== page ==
Arduino Pro: Ceramic Resonator Frequency Compensation

The Arduino Pro gets its 16-MHz CPU clock from a ceramic resonator, rather than a quartz crystal, which means the frequency accuracy is ±0.5% rather than pretty much spot on. I’m building one into a WWVB-based clock, so it knows the exact elapsed time between synch events.

My clock uses a 20-ms timebase: 16 MHz prescaled by 8, then divided by (nominally) 40000 using Timer1.

Knowing the exact time between WWVB updates, the firmware compares that with the local time interval to find the offset, finds the fractional error, and then tweaks the Timer1 period to make the answer come out right the next time.

Here’s what three days in the life of that algorithm look like:

Drift: TS   5268489 UTC 10006.040959 Elapsed 13920 Offset 0 Corr +0 ICR1 39840
Drift: TS   5268805 UTC 10006.092559 Elapsed 18960 Offset 1 Corr +2 ICR1 39842
Drift: TS   5269711 UTC 10007.003159 Elapsed 54360 Offset 0 Corr +0 ICR1 39842
Drift: TS   5269966 UTC 10007.044659 Elapsed 15300 Offset 0 Corr +0 ICR1 39842
Drift: TS   5270079 UTC 10007.063959 Elapsed  4920 Offset -1 Corr -8 ICR1 39834
Drift: TS   5271157 UTC 10008.003759 Elapsed 61440 Offset 12 Corr +7 ICR1 39841
Drift: TS   5271833 UTC 10008.115359 Elapsed 39780 Offset 1 Corr +1 ICR1 39842

The UTC field is YYDDD.HHMMSS. The TS value is a simple monotonic timestamp: UTC brutally converted to minutes assuming a year is 365.25 days.

I set ICR1 to 39840 when the program starts, having already determined the actual oscillator frequency for this particular Arduino Pro. That’s not necessary, because the firmware will adjust it automatically, but it does eliminate the first big step that would compensate the resonator’s -0.4% initial frequency error.

As nearly as I can tell, the corrections are tracking room temperature changes, as it’s been really cold around here lately and the clock is atop a bookcase in an outside corner of the room.

After the first +2 change, it ran for 19 hours with less than one second of error: 14 ppm. The -8 change was probably an overcorrection, as the synch interval was just over an hour, but so it goes. That caused 195 ppm error over the next 17 hours, then it’s back on track.

There’s an obvious conflict between getting quick updates as conditions change and minimizing long-term free-run drift. The firmware currently insists on a minimum of 60 minutes between synchs, but (given an initial preset) I think I can dramatically increase that without losing anything.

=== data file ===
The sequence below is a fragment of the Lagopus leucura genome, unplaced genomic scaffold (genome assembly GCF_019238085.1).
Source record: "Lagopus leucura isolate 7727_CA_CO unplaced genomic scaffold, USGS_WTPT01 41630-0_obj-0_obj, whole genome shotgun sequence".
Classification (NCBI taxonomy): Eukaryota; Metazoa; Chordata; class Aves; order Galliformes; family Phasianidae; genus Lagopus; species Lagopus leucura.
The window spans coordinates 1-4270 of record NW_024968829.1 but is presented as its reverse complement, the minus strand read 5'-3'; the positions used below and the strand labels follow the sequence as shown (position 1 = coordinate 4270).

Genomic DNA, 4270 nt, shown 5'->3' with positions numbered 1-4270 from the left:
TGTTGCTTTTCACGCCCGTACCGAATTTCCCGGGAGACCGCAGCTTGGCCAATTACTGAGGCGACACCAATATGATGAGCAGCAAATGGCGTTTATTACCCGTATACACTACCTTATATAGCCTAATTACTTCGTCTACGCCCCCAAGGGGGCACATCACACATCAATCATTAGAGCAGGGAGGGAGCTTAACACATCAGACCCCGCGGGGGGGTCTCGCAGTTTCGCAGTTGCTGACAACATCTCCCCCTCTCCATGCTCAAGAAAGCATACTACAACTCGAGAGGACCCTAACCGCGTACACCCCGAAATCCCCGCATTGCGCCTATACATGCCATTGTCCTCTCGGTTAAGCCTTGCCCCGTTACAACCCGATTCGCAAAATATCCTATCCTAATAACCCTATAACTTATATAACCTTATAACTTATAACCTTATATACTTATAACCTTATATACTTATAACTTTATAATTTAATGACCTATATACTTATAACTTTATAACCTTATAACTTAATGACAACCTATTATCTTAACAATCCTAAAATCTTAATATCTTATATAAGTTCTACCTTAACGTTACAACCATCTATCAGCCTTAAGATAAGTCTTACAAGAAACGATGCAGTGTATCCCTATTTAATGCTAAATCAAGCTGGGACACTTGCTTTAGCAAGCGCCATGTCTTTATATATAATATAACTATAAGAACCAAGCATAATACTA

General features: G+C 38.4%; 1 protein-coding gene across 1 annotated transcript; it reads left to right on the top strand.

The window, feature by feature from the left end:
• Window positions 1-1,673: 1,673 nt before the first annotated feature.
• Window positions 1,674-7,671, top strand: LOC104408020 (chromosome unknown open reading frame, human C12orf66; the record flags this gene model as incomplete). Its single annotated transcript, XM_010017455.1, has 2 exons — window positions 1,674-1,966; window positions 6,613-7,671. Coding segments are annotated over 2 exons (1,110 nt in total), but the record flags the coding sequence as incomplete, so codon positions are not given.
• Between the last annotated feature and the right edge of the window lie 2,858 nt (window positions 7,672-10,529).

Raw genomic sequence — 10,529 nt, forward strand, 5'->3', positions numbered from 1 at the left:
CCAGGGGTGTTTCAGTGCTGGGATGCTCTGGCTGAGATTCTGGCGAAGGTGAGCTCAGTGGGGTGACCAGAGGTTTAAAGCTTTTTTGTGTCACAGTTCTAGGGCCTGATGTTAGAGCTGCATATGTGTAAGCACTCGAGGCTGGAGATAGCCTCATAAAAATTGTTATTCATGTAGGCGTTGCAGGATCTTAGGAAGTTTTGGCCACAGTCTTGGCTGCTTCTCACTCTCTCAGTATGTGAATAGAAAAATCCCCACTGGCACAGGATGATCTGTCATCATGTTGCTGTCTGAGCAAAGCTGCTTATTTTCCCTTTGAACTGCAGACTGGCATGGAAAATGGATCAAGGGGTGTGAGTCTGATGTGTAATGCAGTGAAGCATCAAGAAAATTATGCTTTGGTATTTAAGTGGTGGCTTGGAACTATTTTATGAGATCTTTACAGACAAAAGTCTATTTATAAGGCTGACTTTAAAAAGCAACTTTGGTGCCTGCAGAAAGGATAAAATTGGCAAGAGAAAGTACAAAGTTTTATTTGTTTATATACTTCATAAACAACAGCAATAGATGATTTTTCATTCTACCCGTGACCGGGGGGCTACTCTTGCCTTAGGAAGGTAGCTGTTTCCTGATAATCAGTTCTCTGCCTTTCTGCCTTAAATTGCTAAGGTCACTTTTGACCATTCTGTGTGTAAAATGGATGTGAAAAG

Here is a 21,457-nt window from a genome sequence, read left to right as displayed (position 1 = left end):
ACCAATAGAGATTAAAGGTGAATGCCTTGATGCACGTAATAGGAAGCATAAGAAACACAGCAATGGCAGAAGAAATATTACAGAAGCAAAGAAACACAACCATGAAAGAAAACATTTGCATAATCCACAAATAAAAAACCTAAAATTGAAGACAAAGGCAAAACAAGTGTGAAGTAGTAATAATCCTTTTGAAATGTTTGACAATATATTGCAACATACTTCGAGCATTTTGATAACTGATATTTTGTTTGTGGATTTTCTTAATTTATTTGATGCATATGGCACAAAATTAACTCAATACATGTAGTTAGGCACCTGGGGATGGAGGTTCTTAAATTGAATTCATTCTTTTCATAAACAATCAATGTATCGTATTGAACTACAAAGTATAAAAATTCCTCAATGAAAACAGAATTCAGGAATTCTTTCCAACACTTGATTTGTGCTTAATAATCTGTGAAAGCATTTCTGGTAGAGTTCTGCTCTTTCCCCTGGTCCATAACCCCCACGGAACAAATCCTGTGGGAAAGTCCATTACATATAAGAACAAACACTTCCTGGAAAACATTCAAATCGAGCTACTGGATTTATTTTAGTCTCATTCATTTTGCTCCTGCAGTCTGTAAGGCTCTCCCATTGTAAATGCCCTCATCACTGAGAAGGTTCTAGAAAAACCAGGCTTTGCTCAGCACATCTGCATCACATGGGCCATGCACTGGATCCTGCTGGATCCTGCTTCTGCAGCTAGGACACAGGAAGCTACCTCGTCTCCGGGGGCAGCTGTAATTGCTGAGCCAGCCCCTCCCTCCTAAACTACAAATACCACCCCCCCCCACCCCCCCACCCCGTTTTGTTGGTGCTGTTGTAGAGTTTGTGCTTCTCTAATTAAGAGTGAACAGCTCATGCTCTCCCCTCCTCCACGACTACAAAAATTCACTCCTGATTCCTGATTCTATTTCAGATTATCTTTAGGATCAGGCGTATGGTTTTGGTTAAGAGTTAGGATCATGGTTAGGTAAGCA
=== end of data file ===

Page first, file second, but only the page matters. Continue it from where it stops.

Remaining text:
This code does the Timer1 setup:

#define TIMER1COUNTS            39841l

TCCR1B    = B00011000;            // Timer1: CTC mode = 12 high bits, TOP=ICR1, stopped with no clock source
TCNT1 = 0;            // force count to start from scratch, CTC mode low bits
TCCR1A = 0;            // no compare outputs to OC1A OC1B, WGM1 1:0 = 00
TCCR1C = 0;            // no forced compares
TIMSK1 = 1 << ICIE1;            // allow interrupt on capture event (TCNT == ICF)
SetICR1(TIMER1COUNTS - 1);            // total counts - 1, start running

The SetICR1 function makes sure the new ICR1 isn’t below the current TCNT1 value, which would cause a horrible timekeeping blip. As it is, there’s a microsecond (more or less) glitch during the update.

void SetICR1(word NewICR1) {
TCCR1B &= ~B00000111;     // turn off Timer1 by removing the clock source
ICR1 = NewICR1;
 if (TCNT1 > NewICR1) {     // force counter below new TOP value
 TCNT1 = NewICR1 - 1;
TCCR1B |= B00000010;     // turn on clock with prescaler

When the firmware does a WWVB synch, it then checks to see if enough time has passed since the last synch and, if so, tweaks ICR1. The variables hold what you’d expect and are all long ints to hold the expected values…

if ((UTCRightNow.SyncAge != SYNC_UNSYNC) && (UTCRightNow.SyncAge > SYNC_MINDRIFT)) {
 WWVB_Elapsed = 60l * (WWVBToMinutes(&WWVB_Time_Predicted) - WWVBToMinutes(&WWVB_Time_Sync));
 TimeOffset = (60l * (long int)(UTCRightNow.SyncAge - 1)) + (long int)UTCRightNow.Second - WWVB_Elapsed;
 DriftTicks = (int)((FetchICR1() * TimeOffset) / WWVB_Elapsed);
 if (DriftTicks) {
  SetICR1(FetchICR1() + DriftTicks);

The FetchICR1 function reads ICR1 without disabling interrupts, doing it twice to be sure nothing’s whacked the magic hardware that allows atomic two-byte register reads.

One failure mode: if something goes badly wrong, ICR1 can become so far off the correct value that the clock will never synch again. I must add a bit of defensive code to SetICR1 that ensures the new value is never more than, say, 1% off the nominal value.

All in all, this works a whole lot better than I expected…

The catch is that most Arduino applications don’t know the exact time interval and, without that, there’s no way to tweak the oscillator on an ongoing basis. However, for any particular Arduino Pro, I think you could very accurately compensate the initial frequency error by measuring the actual oscillator frequency and then hardcoding the adjustment value.